From der Spiegel:
Climatologists Baffled by Global Warming Time-OutBut, but . . .
Global warming appears to have stalled. Climatologists are puzzled as to why average global temperatures have stopped rising over the last 10 years. Some attribute the trend to a lack of sunspots, while others explain it through ocean currents.
At least the weather in Copenhagen is likely to be cooperating. The Danish Meteorological Institute predicts that temperatures in December, when the city will host the United Nations Climate Change Conference, will be one degree above the long-term average.
Otherwise, however, not much is happening with global warming at the moment. The Earth's average temperatures have stopped climbing since the beginning of the millennium, and it even looks as though global warming could come to a standstill this year.
The planet's temperature curve rose sharply for almost 30 years, as global temperatures increased by an average of 0.7 degrees Celsius (1.25 degrees Fahrenheit) from the 1970s to the late 1990s. "At present, however, the warming is taking a break," confirms meteorologist Mojib Latif of the Leibniz Institute of Marine Sciences in the northern German city of Kiel. Latif, one of Germany's best-known climatologists, says that the temperature curve has reached a plateau. "There can be no argument about that," he says. "We have to face that fact."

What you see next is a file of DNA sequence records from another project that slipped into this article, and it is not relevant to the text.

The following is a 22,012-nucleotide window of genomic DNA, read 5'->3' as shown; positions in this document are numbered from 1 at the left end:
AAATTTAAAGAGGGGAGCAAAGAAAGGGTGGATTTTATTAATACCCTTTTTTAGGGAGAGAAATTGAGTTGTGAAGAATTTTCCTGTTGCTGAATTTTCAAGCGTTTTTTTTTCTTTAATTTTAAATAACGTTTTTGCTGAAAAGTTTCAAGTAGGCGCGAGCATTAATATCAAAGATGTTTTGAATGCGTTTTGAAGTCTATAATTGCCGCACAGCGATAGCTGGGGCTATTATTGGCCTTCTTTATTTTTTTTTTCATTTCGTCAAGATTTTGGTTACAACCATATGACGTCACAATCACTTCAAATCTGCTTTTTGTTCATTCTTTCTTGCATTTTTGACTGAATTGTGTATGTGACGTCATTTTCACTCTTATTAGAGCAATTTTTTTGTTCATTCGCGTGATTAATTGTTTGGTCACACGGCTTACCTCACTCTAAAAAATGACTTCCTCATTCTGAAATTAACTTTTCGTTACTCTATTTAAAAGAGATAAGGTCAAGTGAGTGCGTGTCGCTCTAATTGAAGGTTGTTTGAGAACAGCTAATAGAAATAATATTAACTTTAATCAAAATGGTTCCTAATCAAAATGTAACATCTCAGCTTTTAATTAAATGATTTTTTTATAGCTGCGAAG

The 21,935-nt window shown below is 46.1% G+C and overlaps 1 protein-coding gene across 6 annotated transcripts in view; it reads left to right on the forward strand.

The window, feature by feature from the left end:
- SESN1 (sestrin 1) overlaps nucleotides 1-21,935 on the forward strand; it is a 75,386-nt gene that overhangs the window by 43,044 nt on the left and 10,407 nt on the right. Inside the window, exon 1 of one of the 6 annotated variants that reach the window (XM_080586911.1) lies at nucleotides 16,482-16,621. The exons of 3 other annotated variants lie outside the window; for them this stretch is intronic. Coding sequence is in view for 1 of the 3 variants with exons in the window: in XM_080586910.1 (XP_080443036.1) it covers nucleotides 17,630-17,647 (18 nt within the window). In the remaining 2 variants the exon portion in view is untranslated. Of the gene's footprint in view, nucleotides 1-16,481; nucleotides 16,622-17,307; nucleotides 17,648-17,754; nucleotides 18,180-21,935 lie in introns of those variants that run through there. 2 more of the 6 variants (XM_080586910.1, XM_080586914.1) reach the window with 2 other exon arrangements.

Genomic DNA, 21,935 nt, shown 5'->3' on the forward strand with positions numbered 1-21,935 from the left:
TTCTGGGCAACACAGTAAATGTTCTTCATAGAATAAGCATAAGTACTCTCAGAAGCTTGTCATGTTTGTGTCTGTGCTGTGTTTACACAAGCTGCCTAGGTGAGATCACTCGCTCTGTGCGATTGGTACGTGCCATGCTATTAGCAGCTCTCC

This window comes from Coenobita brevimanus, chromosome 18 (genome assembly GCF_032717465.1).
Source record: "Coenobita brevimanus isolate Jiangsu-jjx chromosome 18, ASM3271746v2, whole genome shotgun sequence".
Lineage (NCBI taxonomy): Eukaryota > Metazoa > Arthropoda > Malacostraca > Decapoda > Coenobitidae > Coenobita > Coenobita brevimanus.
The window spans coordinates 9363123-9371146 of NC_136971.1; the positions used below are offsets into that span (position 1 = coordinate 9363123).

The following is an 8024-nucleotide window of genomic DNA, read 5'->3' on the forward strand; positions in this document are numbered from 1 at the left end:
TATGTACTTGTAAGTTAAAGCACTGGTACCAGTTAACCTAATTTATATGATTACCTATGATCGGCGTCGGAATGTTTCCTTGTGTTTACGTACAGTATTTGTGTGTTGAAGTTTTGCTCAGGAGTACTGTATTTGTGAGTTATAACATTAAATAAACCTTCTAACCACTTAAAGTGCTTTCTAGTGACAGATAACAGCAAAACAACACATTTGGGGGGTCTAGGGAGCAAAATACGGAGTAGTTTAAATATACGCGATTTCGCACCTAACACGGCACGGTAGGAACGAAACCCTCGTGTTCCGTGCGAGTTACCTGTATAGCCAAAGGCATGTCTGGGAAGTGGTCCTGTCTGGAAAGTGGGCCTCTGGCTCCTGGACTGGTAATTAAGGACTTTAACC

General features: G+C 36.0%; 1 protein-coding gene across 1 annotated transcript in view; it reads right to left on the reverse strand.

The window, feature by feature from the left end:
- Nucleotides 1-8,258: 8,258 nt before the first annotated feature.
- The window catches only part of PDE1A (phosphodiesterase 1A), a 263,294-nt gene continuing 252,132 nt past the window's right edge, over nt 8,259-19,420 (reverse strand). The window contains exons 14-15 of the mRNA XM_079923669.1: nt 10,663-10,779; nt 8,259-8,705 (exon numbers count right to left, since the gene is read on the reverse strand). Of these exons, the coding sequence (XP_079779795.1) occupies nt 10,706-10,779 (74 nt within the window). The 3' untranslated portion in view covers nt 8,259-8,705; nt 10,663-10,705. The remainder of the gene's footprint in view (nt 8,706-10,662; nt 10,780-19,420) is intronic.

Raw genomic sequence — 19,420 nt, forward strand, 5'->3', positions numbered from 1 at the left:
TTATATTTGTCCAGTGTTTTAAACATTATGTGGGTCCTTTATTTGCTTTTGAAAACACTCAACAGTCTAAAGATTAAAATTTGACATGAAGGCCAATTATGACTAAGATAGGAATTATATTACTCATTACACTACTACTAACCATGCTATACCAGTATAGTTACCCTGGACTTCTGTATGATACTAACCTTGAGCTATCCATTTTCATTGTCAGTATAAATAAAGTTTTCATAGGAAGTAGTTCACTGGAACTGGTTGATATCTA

Even though the temperature standstill probably has no effect on the long-term warming trend, it does raise doubts about the predictive value of climate models, and it is also a political issue. For months, climate change skeptics have been gloating over the findings on their Internet forums. This has prompted many a climatologist to treat the temperature data in public with a sense of shame, thereby damaging their own credibility.Can we PLEASE now admit that we don't know enough about how climate works to be able to predict the weather more than three days in advance?
"It cannot be denied that this is one of the hottest issues in the scientific community," says Jochem Marotzke, director of the Max Planck Institute for Meteorology in Hamburg. "We don't really know why this stagnation is taking place at this point."
Climatologists use their computer models to draw temperature curves that continue well into the future. They predict that the average global temperature will increase by about three degrees Celsius (5.4 degrees Fahrenheit) by the end of the century, unless humanity manages to drastically reduce greenhouse gas emissions. However, no one really knows what exactly the world climate will look like in the not-so-distant future, that is, in 2015, 2030 or 2050.As far as I'm aware, that's not as warm as it reached during the Medieval Warm Period when Norsemen farmed in Greenland and grapes grew in England. Humanity survived that just fine, and the Little Ice Age that followed.
The OH MY GOD WE'RE ALL GONNA DIE! crap is really getting old.